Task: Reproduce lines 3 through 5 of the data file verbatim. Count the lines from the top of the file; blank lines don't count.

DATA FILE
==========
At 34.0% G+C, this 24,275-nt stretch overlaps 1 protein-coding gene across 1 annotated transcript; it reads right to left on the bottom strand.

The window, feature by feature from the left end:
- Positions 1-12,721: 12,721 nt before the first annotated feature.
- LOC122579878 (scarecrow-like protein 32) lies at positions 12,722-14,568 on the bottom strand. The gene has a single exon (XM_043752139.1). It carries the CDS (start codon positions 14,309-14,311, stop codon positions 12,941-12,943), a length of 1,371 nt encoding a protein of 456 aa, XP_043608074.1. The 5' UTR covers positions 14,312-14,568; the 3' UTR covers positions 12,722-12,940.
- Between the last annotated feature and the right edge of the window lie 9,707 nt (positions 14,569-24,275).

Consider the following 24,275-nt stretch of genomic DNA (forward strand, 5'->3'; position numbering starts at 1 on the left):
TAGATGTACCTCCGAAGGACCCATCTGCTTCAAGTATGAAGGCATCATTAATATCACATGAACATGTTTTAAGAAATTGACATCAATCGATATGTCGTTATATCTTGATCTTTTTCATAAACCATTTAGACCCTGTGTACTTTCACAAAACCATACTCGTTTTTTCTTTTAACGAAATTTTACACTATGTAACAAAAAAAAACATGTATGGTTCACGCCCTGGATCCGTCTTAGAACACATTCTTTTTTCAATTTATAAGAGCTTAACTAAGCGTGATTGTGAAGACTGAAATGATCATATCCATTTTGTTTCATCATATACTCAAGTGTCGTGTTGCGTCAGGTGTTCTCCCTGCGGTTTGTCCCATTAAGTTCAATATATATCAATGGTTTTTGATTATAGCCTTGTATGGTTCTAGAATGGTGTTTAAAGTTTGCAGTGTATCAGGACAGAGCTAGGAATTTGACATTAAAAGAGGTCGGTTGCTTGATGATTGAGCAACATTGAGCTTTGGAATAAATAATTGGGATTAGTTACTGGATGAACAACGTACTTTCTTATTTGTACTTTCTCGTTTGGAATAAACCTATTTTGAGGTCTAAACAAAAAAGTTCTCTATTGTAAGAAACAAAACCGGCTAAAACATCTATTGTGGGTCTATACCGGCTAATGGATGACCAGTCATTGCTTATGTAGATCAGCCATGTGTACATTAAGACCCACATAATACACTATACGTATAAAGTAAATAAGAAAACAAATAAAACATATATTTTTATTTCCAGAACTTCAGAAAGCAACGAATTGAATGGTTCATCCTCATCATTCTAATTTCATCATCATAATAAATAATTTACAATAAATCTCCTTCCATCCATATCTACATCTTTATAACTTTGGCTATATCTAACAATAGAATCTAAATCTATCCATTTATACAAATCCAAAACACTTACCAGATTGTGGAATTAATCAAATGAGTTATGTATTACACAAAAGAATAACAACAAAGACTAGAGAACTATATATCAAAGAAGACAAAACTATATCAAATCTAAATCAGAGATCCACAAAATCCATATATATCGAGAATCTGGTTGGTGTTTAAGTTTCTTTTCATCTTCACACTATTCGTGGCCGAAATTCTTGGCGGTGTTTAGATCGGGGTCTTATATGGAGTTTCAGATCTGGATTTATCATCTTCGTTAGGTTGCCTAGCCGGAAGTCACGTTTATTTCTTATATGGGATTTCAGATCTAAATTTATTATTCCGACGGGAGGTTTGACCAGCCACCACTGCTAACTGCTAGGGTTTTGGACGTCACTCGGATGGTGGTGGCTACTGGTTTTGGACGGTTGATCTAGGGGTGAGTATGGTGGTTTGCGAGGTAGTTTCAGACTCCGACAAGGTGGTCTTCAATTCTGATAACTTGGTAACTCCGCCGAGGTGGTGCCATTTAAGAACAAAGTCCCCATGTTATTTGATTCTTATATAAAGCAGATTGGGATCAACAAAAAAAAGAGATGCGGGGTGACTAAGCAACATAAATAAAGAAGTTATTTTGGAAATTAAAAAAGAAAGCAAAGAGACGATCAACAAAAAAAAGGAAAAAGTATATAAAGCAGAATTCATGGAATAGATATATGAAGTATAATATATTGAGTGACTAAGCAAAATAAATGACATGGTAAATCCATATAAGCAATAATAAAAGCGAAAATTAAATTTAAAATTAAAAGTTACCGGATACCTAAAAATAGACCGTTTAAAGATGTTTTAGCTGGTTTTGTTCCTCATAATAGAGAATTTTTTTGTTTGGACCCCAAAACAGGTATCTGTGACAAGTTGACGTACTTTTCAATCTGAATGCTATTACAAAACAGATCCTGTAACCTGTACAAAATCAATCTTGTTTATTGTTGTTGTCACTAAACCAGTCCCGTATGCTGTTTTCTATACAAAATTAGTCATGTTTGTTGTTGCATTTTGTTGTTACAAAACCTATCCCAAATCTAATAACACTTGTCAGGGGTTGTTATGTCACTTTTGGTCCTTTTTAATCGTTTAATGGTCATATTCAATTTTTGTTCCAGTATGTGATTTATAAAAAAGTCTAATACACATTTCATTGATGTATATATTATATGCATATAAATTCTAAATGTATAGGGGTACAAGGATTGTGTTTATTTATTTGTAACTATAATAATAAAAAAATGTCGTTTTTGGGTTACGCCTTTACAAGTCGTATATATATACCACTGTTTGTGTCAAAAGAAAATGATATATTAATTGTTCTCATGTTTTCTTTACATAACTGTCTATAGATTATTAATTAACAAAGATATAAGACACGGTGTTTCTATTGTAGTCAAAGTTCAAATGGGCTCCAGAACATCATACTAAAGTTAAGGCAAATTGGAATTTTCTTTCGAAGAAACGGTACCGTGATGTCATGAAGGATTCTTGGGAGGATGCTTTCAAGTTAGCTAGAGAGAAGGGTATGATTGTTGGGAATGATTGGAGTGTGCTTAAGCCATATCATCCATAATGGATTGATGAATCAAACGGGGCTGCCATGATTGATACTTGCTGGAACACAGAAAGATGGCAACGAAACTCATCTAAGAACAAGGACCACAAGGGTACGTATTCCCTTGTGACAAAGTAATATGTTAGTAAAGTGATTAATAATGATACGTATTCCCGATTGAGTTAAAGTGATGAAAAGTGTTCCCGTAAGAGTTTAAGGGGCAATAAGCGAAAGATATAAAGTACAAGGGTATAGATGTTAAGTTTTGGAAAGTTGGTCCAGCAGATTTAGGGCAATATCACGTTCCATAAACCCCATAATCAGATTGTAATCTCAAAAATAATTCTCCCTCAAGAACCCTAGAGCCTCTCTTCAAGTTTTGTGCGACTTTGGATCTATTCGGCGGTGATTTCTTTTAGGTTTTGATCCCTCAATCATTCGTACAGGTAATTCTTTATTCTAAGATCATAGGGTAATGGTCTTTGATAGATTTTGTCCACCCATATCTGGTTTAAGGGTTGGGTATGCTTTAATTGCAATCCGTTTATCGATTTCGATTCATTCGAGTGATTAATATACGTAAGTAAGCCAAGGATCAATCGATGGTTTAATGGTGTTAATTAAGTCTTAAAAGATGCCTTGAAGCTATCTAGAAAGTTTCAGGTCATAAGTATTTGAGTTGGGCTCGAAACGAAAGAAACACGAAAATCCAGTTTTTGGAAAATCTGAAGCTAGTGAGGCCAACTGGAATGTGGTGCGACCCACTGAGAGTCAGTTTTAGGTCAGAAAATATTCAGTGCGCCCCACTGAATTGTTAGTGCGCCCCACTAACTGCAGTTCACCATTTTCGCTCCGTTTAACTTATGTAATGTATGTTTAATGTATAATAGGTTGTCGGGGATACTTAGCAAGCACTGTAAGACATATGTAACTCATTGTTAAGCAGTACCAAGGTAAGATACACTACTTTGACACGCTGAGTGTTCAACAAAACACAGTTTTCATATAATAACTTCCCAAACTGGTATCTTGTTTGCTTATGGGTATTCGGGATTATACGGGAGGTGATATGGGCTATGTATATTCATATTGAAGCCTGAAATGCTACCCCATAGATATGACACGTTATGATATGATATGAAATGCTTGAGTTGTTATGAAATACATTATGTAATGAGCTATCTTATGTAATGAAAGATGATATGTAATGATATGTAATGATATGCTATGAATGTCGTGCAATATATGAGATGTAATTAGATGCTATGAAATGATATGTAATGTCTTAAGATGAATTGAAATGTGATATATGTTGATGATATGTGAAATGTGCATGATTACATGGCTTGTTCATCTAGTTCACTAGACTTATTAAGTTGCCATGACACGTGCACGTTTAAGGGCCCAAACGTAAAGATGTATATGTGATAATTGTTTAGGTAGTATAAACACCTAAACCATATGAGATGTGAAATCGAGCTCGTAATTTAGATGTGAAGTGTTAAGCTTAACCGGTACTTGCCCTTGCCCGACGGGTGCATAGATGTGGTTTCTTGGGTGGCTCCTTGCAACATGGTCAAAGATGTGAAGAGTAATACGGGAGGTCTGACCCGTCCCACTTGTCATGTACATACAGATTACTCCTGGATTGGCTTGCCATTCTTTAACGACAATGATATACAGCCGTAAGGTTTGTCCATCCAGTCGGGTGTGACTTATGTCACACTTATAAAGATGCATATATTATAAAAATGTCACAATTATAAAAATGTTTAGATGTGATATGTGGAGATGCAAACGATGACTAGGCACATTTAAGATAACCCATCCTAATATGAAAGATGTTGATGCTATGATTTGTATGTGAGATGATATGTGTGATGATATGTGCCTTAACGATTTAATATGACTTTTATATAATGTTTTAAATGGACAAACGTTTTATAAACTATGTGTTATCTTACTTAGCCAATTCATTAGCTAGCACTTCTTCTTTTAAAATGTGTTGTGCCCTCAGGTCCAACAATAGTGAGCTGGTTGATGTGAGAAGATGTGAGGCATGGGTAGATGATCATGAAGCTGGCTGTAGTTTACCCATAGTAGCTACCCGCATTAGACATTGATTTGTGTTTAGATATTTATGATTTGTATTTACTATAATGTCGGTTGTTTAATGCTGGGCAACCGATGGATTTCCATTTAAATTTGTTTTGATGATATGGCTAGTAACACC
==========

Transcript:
- Positions 1-12,721: 12,721 nt before the first annotated feature.
- LOC122579878 (scarecrow-like protein 32) lies at positions 12,722-14,568 on the bottom strand. The gene has a single exon (XM_043752139.1). It carries the CDS (start codon positions 14,309-14,311, stop codon positions 12,941-12,943), a length of 1,371 nt encoding a protein of 456 aa, XP_043608074.1. The 5' UTR covers positions 14,312-14,568; the 3' UTR covers positions 12,722-12,940.
- Between the last annotated feature and the right edge of the window lie 9,707 nt (positions 14,569-24,275).